I’ve just recently written about our younger golden retriever Alix. So, it’s only fair that I now dedicate a post to our first and older golden, Sascha. Regular readers will remember this big white fluffy kitchen shark from a previous post in which I wrote about her penchant for stealing food off our kitchen counter. S and I bought Sascha in March 2000 and while Alix is an adorable, perpetually happy and overly friendly little tyke, Sascha’s somewhat distant. Actually, she’s just plain aloof. Unless you happen to be eating. Then, this snooty, sophisticated pooch becomes the sweetest thing in the whole wide world. She’ll stare at you with big brown eyes. Her tongue will be hanging out of her mouth–which, oddly enough, will be upturned into what looks like a big, toothy smile. Her ears will be adorably perky and her tail will be wagging enthusiastically. She’ll have one paw extended, hoping that you’ll reward her with a savory treat. Quite simply, where Alix is lazy, Sascha is just plain greedy.
S claims that Sascha eats like a man. She likes meat, more meat and sweet desserts. Put a cherry tomato in front of her, and she might pick it up with her mouth, but she’ll just as quickly spit it out. This greedy gourmet doesn’t like fruits and vegetables–unless, that is, they’ve been cooked in some kind of meat sauce. However, when she gets her paws on exactly what she wants, she eats it voraciously and quickly. And once she’s finished, she’ll toss you a look and proudly saunter off in search of another tasty morsel or a little “alone time”.
A dish that S and I both agree quite accurately reflects the rather carnivorous, yet snooty, tastes of our beloved older pooch is Osso Buco with Risotto alla Milanese. And in her honor, we whipped together a small batch–which, of course, we shared with her fuzzy Highness. I love a good Osso Buco. I adore the heartiness of the fork-tender meat that’s been lovingly braised in tomatoes and white wine. And I love the risotto that it’s traditionally paired with. Flavored with saffron and punched up with parmesan and butter, a really well-made Risotto alla Milanese is hard to beat.
For this classic dish, S and I split the cooking tasks. She handled the more arduous task of preparing the veal shanks while I took command of the risotto–something I’m particularly fond of making. For the Osso Buco, S turned to a recipe from Molly Stevens’ All About Braising. Ms Stevens’ recipe is interesting for a number of reasons: It uses a relatively small amount of liquid; she adds orange zest and fennel to the braising liquid as well, which gives the meat and the sauce a fruity, subtly anise-inflected accent; and she recommends finishing the shanks off by topping them with gremolata and returning them to the oven uncovered for 15 minutes. Because the recipe is long–it covers 4 pages in Ms Steven’s fantastic cookbook–I’ve decided not to transcribe it here. I do, however, wholeheartedly recommend buying this cookbook. Every recipe in it that S and I have tried has been fantastic. It really is one of those must-have books.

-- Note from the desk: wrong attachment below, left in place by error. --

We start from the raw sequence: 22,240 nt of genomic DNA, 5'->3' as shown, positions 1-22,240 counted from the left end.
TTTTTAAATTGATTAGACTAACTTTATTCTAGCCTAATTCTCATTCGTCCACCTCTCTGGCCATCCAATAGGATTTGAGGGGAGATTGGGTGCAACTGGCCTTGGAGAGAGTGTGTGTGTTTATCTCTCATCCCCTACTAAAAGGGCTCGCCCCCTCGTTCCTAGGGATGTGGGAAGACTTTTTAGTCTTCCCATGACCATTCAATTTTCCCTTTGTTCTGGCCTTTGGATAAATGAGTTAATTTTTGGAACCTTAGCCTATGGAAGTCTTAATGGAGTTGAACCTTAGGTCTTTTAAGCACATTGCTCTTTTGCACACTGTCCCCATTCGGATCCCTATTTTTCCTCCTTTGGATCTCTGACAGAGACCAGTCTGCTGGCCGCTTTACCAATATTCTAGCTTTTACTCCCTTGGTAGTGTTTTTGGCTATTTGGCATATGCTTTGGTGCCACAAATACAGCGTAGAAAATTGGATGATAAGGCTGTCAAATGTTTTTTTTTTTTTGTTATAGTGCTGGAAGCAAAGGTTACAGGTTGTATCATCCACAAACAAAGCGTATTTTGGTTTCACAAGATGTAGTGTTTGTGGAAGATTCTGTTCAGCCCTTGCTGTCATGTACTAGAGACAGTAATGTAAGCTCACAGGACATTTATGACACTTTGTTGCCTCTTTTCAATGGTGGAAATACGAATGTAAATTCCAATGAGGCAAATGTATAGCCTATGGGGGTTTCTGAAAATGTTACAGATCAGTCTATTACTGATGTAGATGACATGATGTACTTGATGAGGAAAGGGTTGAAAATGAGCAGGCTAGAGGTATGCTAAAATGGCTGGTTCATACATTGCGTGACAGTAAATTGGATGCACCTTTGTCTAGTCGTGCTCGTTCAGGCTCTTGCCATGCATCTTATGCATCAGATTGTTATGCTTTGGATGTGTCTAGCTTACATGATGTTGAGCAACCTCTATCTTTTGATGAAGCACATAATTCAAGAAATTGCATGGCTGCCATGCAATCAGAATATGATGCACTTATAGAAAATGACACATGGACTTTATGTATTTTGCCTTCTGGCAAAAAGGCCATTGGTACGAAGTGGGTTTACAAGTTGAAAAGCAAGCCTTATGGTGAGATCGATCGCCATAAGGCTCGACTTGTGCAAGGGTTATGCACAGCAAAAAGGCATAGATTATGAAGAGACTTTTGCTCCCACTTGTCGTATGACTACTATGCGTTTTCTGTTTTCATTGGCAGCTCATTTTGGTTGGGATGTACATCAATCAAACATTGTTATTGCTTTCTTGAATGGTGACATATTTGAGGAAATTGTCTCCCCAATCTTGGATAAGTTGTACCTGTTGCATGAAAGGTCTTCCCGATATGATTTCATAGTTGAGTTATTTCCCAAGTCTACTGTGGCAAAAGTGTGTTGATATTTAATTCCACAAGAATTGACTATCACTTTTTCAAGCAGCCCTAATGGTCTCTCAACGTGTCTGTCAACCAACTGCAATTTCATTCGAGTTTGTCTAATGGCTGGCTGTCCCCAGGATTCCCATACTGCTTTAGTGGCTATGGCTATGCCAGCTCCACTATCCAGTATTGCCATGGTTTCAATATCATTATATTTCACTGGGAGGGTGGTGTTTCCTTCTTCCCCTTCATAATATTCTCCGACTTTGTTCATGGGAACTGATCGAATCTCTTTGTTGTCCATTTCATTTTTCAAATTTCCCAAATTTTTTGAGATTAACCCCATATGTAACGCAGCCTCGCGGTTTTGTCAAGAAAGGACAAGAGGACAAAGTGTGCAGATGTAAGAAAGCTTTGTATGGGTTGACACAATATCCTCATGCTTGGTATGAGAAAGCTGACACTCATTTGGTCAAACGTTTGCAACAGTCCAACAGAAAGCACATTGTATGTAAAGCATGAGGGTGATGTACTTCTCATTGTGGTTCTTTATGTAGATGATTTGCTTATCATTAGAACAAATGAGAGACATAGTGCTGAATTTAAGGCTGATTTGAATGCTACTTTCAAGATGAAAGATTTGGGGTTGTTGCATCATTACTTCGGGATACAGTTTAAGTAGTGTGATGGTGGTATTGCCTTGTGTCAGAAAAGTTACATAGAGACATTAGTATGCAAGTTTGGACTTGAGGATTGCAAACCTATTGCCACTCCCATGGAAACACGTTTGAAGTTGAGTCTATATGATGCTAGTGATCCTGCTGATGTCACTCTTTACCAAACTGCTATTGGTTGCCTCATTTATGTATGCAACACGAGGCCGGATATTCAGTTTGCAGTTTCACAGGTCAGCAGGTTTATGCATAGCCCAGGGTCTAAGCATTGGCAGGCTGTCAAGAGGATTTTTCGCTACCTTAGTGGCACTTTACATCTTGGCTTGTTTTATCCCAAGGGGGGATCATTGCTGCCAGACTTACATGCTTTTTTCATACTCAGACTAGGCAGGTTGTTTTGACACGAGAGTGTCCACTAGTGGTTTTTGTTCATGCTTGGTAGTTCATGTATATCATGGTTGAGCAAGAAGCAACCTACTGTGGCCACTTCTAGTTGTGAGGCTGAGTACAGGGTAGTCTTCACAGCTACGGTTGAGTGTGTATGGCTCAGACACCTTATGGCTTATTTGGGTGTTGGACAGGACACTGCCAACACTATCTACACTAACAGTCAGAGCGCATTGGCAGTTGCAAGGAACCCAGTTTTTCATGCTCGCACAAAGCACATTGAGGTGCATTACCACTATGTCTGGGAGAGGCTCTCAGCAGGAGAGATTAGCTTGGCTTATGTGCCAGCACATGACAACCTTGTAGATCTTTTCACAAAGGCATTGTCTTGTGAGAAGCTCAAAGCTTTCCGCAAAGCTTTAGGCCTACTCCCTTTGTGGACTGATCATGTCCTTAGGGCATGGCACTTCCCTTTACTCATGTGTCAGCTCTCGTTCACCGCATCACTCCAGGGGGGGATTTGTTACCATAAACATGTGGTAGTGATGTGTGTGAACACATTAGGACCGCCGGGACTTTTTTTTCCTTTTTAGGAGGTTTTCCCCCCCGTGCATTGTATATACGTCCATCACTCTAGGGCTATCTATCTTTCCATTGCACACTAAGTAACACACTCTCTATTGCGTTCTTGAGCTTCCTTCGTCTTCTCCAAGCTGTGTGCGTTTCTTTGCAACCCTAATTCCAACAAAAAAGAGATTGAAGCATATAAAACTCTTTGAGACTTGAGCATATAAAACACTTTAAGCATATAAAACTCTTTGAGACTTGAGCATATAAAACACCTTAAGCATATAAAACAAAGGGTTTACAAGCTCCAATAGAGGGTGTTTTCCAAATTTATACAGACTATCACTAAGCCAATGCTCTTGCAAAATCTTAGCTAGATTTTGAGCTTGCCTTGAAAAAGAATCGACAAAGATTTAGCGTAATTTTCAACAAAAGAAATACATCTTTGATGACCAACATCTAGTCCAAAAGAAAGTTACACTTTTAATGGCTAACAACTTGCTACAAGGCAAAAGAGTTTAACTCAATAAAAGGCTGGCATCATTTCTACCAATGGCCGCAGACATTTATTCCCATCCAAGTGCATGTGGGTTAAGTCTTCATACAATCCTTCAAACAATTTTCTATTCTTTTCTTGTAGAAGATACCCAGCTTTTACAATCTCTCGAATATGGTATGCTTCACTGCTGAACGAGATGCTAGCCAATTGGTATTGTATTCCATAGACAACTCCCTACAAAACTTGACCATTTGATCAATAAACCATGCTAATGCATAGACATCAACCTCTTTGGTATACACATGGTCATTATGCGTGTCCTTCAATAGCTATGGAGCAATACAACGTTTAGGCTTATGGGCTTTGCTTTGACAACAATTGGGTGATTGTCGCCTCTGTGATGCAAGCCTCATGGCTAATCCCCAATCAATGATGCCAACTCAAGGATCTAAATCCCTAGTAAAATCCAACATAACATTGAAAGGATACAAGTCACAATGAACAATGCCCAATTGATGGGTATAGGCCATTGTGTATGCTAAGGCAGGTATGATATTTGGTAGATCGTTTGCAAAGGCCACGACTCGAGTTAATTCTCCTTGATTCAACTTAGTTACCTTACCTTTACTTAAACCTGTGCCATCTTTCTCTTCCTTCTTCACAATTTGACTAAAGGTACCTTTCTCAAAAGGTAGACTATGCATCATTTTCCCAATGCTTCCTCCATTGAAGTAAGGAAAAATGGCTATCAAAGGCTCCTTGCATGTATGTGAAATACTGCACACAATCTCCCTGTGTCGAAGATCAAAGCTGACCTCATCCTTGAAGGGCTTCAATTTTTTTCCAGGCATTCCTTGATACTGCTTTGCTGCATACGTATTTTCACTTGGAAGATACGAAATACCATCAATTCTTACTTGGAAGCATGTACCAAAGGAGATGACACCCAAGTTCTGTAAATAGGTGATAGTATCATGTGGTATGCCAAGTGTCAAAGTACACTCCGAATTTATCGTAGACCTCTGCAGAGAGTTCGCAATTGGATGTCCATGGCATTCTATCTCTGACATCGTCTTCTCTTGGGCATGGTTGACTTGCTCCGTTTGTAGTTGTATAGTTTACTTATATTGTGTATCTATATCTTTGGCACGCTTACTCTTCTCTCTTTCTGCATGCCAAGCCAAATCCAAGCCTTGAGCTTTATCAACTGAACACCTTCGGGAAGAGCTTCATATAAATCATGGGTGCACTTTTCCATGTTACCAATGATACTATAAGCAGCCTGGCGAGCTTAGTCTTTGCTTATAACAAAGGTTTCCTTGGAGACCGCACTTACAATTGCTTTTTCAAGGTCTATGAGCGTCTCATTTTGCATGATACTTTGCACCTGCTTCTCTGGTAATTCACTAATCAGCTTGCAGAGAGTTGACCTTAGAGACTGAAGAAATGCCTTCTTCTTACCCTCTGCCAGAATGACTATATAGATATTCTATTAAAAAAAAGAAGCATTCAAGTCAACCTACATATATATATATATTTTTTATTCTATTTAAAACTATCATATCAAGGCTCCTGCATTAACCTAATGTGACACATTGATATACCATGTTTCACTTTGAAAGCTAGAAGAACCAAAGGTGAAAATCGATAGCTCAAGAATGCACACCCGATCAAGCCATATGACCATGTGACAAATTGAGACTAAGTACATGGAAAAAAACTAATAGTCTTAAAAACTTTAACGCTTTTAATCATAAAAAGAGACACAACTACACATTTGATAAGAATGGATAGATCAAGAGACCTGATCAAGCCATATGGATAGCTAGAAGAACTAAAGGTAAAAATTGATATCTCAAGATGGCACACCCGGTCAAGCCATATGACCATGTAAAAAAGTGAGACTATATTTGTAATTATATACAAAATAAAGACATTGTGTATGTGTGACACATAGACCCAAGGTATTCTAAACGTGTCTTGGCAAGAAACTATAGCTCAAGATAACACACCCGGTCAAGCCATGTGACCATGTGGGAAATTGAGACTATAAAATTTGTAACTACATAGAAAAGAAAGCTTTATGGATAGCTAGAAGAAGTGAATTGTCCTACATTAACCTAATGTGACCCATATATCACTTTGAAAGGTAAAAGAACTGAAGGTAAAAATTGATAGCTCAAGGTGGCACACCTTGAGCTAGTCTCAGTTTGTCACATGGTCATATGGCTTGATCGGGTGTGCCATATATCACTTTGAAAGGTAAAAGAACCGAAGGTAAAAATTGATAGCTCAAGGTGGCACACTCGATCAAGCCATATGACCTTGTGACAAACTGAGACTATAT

I love making risotto. Making it is incredibly therapeutic. And when done well, the result is marvelously delicious. I love the satiny smooth texture of it on the tongue. I love the rich, buttery, cheesy taste. Of course, good risotto must also be made with homemade stock–using that powdered stuff just won’t cut it. These days, when I make risotto, I can pretty much work on auto-pilot. I’ve made it often enough that I don’t need to refer to any cookbook. For reference though, I’ve decided to share with you the recipe that appears in Rose Gray and Ruth Rogers’ The River Cafe Cook Book. This recipe is entirely dependable, producing excellent, delectable results.
Making this last batch was especially rewarding because a good friend had recently given us some lovely Iranian saffron that she had bought on a recent trip. Saffron, as many of you know, is the most expensive spice in the world. And Iranian saffron, prized for its fragrance, color and flavor, is considered the very best. Of course, I couldn’t resist using it in this risotto.
The Osso Buco with Risotto alla Milanese turned out just as we had hoped. In honor of our principessa pooch, S and I plated it in small, elegant portions. Just a few spoonfuls of the risotto at the bottom of a shallow dish, with a small portion of the meat, off the bone, placed over the rice.
Risotto alla Milanese
from The River Cafe Cook Book
300g arborio rice
1 litre chicken stock
2 tablespoons olive oil
1 medium red onion, peeled and finely chopped
1 teaspoon saffron threads, soaked in a bit of stock
75ml extra dry white vermouth
175g parmesan, freshly grated
Heat the chicken stock. Melt 75g of the butter and all the oil in a large saucepan. Gently fry the onion until soft. Add the rice, and off the heat, stir until the rice becomes totally coated; this takes only a minute. Return to the heat, add 2 or so ladlefuls of hot stock and simmer, stirring, until the rice has absorbed nearly all the liquid. Add the saffron. Continue to add more stock as the previous addition is absorbed. Nearly all the stock will have been absorbed by the rice; each grain should have a creamy coating and yet still be al dente. Add remaining butter in small pieces, the vermouth and the parmesan, being careful not to overstir. Serve.